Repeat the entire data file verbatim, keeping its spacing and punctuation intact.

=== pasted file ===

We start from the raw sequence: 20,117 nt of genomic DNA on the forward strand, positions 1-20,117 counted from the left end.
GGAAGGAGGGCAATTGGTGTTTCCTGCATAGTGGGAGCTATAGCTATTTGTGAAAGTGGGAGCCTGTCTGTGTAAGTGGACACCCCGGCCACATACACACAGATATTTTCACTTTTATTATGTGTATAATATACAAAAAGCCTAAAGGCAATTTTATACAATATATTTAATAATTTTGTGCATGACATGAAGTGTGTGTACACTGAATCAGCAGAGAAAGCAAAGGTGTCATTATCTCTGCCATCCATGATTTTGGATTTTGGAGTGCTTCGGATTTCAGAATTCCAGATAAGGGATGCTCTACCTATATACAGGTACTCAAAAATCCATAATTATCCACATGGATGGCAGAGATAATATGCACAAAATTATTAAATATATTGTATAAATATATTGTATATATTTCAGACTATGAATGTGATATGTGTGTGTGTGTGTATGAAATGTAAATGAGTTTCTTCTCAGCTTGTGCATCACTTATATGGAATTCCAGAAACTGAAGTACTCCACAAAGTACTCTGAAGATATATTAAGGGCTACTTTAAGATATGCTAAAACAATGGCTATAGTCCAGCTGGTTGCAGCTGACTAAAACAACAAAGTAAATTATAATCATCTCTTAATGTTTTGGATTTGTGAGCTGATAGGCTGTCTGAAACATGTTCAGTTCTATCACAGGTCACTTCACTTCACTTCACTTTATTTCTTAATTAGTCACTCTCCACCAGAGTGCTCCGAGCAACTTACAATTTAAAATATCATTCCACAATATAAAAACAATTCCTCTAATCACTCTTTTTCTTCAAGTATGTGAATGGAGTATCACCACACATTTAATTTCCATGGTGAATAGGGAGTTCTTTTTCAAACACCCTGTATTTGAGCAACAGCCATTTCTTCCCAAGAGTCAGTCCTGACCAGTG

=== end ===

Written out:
We start from the raw sequence: 20,117 nt of genomic DNA on the forward strand, positions 1-20,117 counted from the left end.
GGAAGGAGGGCAATTGGTGTTTCCTGCATAGTGGGAGCTATAGCTATTTGTGAAAGTGGGAGCCTGTCTGTGTAAGTGGACACCCCGGCCACATACACACAGATATTTTCACTTTTATTATGTGTATAATATACAAAAAGCCTAAAGGCAATTTTATACAATATATTTAATAATTTTGTGCATGACATGAAGTGTGTGTACACTGAATCAGCAGAGAAAGCAAAGGTGTCATTATCTCTGCCATCCATGATTTTGGATTTTGGAGTGCTTCGGATTTCAGAATTCCAGATAAGGGATGCTCTACCTATATACAGGTACTCAAAAATCCATAATTATCCACATGGATGGCAGAGATAATATGCACAAAATTATTAAATATATTGTATAAATATATTGTATATATTTCAGACTATGAATGTGATATGTGTGTGTGTGTGTATGAAATGTAAATGAGTTTCTTCTCAGCTTGTGCATCACTTATATGGAATTCCAGAAACTGAAGTACTCCACAAAGTACTCTGAAGATATATTAAGGGCTACTTTAAGATATGCTAAAACAATGGCTATAGTCCAGCTGGTTGCAGCTGACTAAAACAACAAAGTAAATTATAATCATCTCTTAATGTTTTGGATTTGTGAGCTGATAGGCTGTCTGAAACATGTTCAGTTCTATCACAGGTCACTTCACTTCACTTCACTTTATTTCTTAATTAGTCACTCTCCACCAGAGTGCTCCGAGCAACTTACAATTTAAAATATCATTCCACAATATAAAAACAATTCCTCTAATCACTCTTTTTCTTCAAGTATGTGAATGGAGTATCACCACACATTTAATTTCCATGGTGAATAGGGAGTTCTTTTTCAAACACCCTGTATTTGAGCAACAGCCATTTCTTCCCAAGAGTCAGTCCTGACCAGTG